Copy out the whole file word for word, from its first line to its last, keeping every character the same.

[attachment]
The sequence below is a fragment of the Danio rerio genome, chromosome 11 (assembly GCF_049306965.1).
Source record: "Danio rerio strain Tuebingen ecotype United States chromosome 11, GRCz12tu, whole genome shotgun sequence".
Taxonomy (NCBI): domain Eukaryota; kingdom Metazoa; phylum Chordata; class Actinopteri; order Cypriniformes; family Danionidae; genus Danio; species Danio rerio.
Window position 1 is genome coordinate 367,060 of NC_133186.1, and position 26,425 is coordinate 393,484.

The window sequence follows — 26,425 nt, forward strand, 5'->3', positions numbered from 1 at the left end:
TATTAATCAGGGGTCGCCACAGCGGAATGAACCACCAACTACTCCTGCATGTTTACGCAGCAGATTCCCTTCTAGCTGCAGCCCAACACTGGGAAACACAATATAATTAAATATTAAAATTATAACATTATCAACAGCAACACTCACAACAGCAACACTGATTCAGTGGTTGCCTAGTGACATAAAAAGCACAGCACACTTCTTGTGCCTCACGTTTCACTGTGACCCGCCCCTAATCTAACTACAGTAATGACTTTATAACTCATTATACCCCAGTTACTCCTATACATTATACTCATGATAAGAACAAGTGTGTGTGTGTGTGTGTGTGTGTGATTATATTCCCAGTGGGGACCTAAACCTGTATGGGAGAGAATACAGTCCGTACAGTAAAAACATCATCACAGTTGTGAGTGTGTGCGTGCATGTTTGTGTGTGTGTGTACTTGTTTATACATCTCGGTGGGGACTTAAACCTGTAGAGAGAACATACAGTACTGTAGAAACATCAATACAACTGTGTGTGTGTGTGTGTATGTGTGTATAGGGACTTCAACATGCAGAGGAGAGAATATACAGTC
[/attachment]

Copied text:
The sequence below is a fragment of the Danio rerio genome, chromosome 11 (assembly GCF_049306965.1).
Source record: "Danio rerio strain Tuebingen ecotype United States chromosome 11, GRCz12tu, whole genome shotgun sequence".
Taxonomy (NCBI): domain Eukaryota; kingdom Metazoa; phylum Chordata; class Actinopteri; order Cypriniformes; family Danionidae; genus Danio; species Danio rerio.
Window position 1 is genome coordinate 367,060 of NC_133186.1, and position 26,425 is coordinate 393,484.

The window sequence follows — 26,425 nt, forward strand, 5'->3', positions numbered from 1 at the left end:
TATTAATCAGGGGTCGCCACAGCGGAATGAACCACCAACTACTCCTGCATGTTTACGCAGCAGATTCCCTTCTAGCTGCAGCCCAACACTGGGAAACACAATATAATTAAATATTAAAATTATAACATTATCAACAGCAACACTCACAACAGCAACACTGATTCAGTGGTTGCCTAGTGACATAAAAAGCACAGCACACTTCTTGTGCCTCACGTTTCACTGTGACCCGCCCCTAATCTAACTACAGTAATGACTTTATAACTCATTATACCCCAGTTACTCCTATACATTATACTCATGATAAGAACAAGTGTGTGTGTGTGTGTGTGTGTGTGATTATATTCCCAGTGGGGACCTAAACCTGTATGGGAGAGAATACAGTCCGTACAGTAAAAACATCATCACAGTTGTGAGTGTGTGCGTGCATGTTTGTGTGTGTGTGTACTTGTTTATACATCTCGGTGGGGACTTAAACCTGTAGAGAGAACATACAGTACTGTAGAAACATCAATACAACTGTGTGTGTGTGTGTGTATGTGTGTATAGGGACTTCAACATGCAGAGGAGAGAATATACAGTC